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NYC Fifth Degree Controlled Substance Possession Lawyers

January 2, 2020 Federal Criminal Attorneys

Confusion exists in New York state about the ramifications of possession of a controlled substance. Persons charged with a felony may find themselves shocked to see such severe charges levied at them. Often, people believe that recreational drugs won’t get them into as much trouble. They do not understand how the law works or what the statutes say. For example, depending on the amount a person possesses, the charges could be brought up as misdemeanors or as felonies. Other factors can lead to possession rising to the felony level, and not all felonies are the same, either. Felonies rank in degrees with crimes becoming more severe as the numerical order decreases.

Sale of a Controlled Substance

Under the law, a person may face charges of Criminal Possession of a Controlled Substance in the Fifth Degree when he/she possesses a drug intending to sell; or, he/she possesses a specific amount of a particular drug. If the intent is “to sell,” then the amount of the drug does not matter.

Also, defendants must be aware that “to sell” does not only refer to the exchange of money, goods, or services for drugs. “Sell” also includes giving someone drugs or disposing of drugs to another person. A person can face this charge even when offering or agreeing to do any of the definitions of “sell.”

Please see “PEN § 220.00 Controlled substances; definitions” for more information.

Possession of a Controlled Substance: Fifth Degree

Criminal Possession of a Controlled Substance in the Fifth Degree is the first felony level of drug possession. A Fifth Degree Felony represents a Class D felony. The law defines the circumstances of possession definitively, so there is no ambiguity about the statute. Further clarification about Fifth Degree Possession appears in the New York Penal Law § 220.06.

The Amounts Related to Fifth Degree Charges

New York state law also defines specific felony possession charges based on the amount of a particular drug. One controlled substance may be a felony at a lower amount than what is the case with another drug. Generally, the amount required for the first felony level is 1/2 of an ounce or more. The New York Penal Code lists the following drugs and their corresponding amounts as Class D/Fifth Degree felonies:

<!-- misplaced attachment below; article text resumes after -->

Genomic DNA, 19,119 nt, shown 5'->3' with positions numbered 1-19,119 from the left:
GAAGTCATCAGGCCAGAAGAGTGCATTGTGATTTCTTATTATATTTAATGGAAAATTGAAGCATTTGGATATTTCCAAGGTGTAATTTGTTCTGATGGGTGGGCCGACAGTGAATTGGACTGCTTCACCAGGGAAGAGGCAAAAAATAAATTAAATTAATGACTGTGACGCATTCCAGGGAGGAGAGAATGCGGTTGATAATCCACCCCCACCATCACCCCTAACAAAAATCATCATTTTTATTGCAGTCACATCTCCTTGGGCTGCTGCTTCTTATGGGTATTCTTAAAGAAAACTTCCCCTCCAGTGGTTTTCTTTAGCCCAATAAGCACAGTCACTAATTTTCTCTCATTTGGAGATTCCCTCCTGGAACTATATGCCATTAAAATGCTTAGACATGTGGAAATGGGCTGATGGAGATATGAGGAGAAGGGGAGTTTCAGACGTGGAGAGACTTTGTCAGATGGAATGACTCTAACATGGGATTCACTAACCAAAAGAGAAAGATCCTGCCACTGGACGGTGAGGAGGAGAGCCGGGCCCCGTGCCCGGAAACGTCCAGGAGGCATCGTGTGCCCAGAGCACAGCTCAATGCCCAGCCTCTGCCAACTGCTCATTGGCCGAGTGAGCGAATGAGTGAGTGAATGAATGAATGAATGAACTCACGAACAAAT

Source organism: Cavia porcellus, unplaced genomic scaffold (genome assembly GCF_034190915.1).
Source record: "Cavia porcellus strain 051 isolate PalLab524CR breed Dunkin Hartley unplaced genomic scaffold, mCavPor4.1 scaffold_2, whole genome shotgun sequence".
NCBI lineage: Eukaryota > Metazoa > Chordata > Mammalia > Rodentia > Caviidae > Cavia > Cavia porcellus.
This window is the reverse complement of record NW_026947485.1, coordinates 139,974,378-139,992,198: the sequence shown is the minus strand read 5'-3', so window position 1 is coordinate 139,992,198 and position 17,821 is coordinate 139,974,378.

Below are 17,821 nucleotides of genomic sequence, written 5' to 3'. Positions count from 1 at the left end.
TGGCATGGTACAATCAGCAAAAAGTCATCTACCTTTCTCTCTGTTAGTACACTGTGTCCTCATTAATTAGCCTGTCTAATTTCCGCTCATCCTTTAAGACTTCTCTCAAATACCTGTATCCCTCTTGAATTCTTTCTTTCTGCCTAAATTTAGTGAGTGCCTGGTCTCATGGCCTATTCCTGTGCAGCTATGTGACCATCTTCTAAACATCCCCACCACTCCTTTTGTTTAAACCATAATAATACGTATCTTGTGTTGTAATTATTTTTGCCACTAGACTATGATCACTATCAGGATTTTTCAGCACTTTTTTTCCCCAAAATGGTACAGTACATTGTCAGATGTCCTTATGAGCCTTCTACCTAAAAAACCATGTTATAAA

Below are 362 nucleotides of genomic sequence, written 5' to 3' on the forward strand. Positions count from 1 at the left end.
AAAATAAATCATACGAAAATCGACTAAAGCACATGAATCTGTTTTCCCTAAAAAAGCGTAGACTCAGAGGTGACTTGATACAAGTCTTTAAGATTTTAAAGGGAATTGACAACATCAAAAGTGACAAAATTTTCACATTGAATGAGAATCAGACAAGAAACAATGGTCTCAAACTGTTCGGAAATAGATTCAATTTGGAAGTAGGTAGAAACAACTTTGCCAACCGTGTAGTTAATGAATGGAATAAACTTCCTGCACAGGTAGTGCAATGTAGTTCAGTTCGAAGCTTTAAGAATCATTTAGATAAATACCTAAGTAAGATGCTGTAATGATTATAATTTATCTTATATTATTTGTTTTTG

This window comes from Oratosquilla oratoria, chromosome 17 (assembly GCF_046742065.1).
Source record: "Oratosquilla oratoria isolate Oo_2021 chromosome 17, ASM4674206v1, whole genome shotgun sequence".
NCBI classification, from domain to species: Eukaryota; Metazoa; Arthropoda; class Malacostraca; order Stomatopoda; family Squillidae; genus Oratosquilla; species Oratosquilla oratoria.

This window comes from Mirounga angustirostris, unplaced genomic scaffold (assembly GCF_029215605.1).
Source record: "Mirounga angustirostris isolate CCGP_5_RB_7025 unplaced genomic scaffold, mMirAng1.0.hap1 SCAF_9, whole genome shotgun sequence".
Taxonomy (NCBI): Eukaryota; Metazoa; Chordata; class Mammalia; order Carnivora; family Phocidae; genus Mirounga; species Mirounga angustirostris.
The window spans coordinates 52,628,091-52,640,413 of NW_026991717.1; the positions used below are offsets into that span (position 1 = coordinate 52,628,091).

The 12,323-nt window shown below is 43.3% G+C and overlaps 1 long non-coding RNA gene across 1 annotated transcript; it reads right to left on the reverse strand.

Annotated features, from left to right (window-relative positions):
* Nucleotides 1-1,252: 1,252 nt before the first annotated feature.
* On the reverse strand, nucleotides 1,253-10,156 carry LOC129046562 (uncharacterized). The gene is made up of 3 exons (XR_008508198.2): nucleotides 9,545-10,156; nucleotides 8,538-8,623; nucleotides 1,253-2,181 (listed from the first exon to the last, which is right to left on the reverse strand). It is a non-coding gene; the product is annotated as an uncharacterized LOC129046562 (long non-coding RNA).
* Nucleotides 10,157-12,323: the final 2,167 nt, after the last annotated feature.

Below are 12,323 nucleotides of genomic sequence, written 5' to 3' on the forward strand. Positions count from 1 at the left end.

• PCP – 50 mg and above.
  • Concentrated cannabis – 1/4 ounce or more.
  • Cocaine – 500 mg or more.
  • GHB – 28 g or more.
  • Ketamine – 1000 mg or more.

A person can also be charged with a Class D felony/Fifth Degree Possession if they possess ketamine and have a previous conviction for ketamine possession or the attempt to possess ketamine. The amount does not matter when prior convictions come into play.

Understanding Possession of a Controlled Substance

The law details the definitions of what is a controlled substance and what constitutes possession. Generally, a controlled substance refers to an illegal drug or a drug that is illegal to possess without a prescription. The federal government maintained a scheduled list of controlled substances.

Definitive elements exist with the legal definition of “possession.” In general terms, a person must knowingly and unlawfully maintain physical possession or dominion or control over tangible property. The statutes go into further detail about possession and corresponding elements.

If a person has a controlled drug in his/her shirt pocket, this will likely constitute possession. Possession may also refer to someone who knowingly has controlled substances in the basement of his/her home even though he/she was in the living room when arrested, as he/she maintains control or dominion over the property in the house. However, if the controlled substance requires a prescription, and the person has a prescription for the drug in the prescribed amount, then the possession is lawful.

Be aware the above example is a broad illustration of examples of possession of a controlled substance and is not a substitute for legal advice.

Defenses for Criminal Possession of a Controlled Substance in the Fifth Degree

The defenses for criminal possession of drugs can range. An attorney may prove that the person charged did not possess any drugs, or he/she legally possessed them. Under certain circumstances, the attorney could argue entrapment or even bring up the statute of limitations — anyone charged with possession benefits from discussing the specifics of a case with legal counsel.

An attorney could approach the charges in many ways, including going to trial and pleading not guilty, pleading guilty to lesser charges, and so on. An attorney can also argue for preferable sentencing if found guilty.

Ultimately, anyone facing misdemeanor or felony charges may wish to seek out qualified counsel to discuss representation and defense strategies.

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